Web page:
Well, not quite in a library. Almost, though.
My best friend’s husband texted me a couple of months ago to suggest a birthday surprise for his lovely wife. I’ve known Mandy since 1989. We met at a party in our first term at university and shared a house in our final year. Over the twenty six years since graduation, we have been through lots of adventures, but this weekend I think we had our best one yet. Continue reading
The Poisonwood Bible starts May’s Six Degrees, hosted at Books Are My Favourite and Best. Last month I celebrated the joys of lending books. This month I’ll be rueing the giving away of books. Continue reading
Rating: 3 stars
I bought The House of the Seven Gables for £1 from the book shop in the café at Mrs Gaskell’s House. Once upon a time, it had cost five shillings, and its purchaser had given it to a friend. There’s an inscription inside the front cover. The recipient is nameless, the donor signs themself M.L. and it’s clear that the book meant a lot to them. Continue reading
Rating: 5 stars
This is the first Richard Yates novel I’ve read. I own it thanks to the Willoughby Book Club which, once I whittle my to read pile down, I intend to subscribe to again.
My first thoughts were that Yates is an Updike with charm, and that his prose style is the equivalent of Meryl Streep’s acting – a bubbling effervescence lying across hints of darker depths. Revolutionary Road is set at a similar time to Rabbit, Run. Its main male protagonist has similarities to Rabbit Angstrom, but he’s also more mature. Continue reading
Rating: 4 stars
I chose this book for Nebraska in the US Road Trip reading challenge that The Reader’s Room ran from July to September. I didn’t manage to complete the challenge, but I’ve decided to carry on because I’m enjoying discovering new-to-me American authors. I hadn’t heard of Willa Cather. My Ántonia has a 34-page introduction in the Oxford World’s Classics edition that I borrowed from the library, which I skipped to read the novel, but then didn’t return to because I didn’t want someone else’s academic critique to spoil the book with earnest dullness. Maybe it wasn’t dull at all. (It looked dull.)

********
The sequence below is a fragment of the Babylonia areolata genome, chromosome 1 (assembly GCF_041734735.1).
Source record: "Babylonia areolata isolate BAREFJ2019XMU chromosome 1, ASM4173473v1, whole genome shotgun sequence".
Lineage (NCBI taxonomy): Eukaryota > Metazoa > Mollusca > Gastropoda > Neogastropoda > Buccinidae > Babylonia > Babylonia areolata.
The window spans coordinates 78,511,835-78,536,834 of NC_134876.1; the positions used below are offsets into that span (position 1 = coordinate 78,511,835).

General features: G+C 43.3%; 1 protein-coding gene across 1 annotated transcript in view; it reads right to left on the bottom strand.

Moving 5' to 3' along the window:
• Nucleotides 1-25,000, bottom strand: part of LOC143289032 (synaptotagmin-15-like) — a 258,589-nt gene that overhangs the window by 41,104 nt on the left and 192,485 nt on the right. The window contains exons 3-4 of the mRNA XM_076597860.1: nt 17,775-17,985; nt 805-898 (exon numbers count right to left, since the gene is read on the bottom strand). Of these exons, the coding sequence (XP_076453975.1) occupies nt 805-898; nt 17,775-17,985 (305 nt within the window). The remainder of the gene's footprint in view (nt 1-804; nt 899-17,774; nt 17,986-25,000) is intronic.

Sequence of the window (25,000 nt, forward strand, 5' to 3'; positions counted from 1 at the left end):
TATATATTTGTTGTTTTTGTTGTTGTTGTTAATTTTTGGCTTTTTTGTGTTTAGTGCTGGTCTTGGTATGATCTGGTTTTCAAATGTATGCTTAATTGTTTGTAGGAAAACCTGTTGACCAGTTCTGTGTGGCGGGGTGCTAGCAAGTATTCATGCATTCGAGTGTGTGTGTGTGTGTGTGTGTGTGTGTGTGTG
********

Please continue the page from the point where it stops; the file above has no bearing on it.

Anyway, to my hopefully not dull critique of the novel! Jim Burden, a New York-based lawyer for a railway company, encounters an old friend on a train journey across Iowa. They begin to reminisce about a woman, the Ántonia of the title, whom they both knew in Nebraska when they were young.
Rating: 4 stars
Read for the Reader’s Room Road Trip Challenge
I hadn’t heard of Edward Eggleston before. I’m unsure how well known he and his brother George are in the US, but they were certainly celebrated in life and their home in Indiana is now an historical monument. I needed to find a book for the Indiana stage of the Road Trip Across America challenge I’m doing, so I Googled authors from the state and sought out something I liked the sound of. My local library wasn’t much help, so I ended up downloading Edward Eggleston’s second novel from Project Gutenberg.
The End of the World sounded like the kind of easy going 19th century literature I typically enjoy. It’s very much as you would expect a novel written in 1872 to be. The characters are extremes of human nature, almost clichés. There is the hen pecked husband who is easily manipulated by his shrewish wife, and a pair of young lovers who are kept apart by her parents because he, a farmhand and a foreigner, isn’t good enough. Lots and lots of prejudice, and lots and lots of over dramatisation. On the first page, Mrs Anderson is introduced as a manipulative harridan, and I almost stopped reading right there. However, as other characters were introduced, I realised that the descriptions were intended as comedic, and the novel was tongue in cheek. It made me think of the musicals I loved watching when I was young. Calamity Jane, Oklahoma!, Seven Brides for Seven Brothers. Lots of rambunctious action and foolhardy decisions before everything comes right in the end. Continue reading
Rating: 5 stars
Read for The Reader’s Room Road Trip Challenge.
Carson McCullers’ debut novel was a surprise. I’d read The Member of the Wedding years ago and loved it. In The Heart is a Lonely Hunter, McCullers captures the lives of people on the edges of society during the Depression. At the heart of the novel is John Singer, a mute who lives in a small unnamed mill town in the US state of Georgia. Continue reading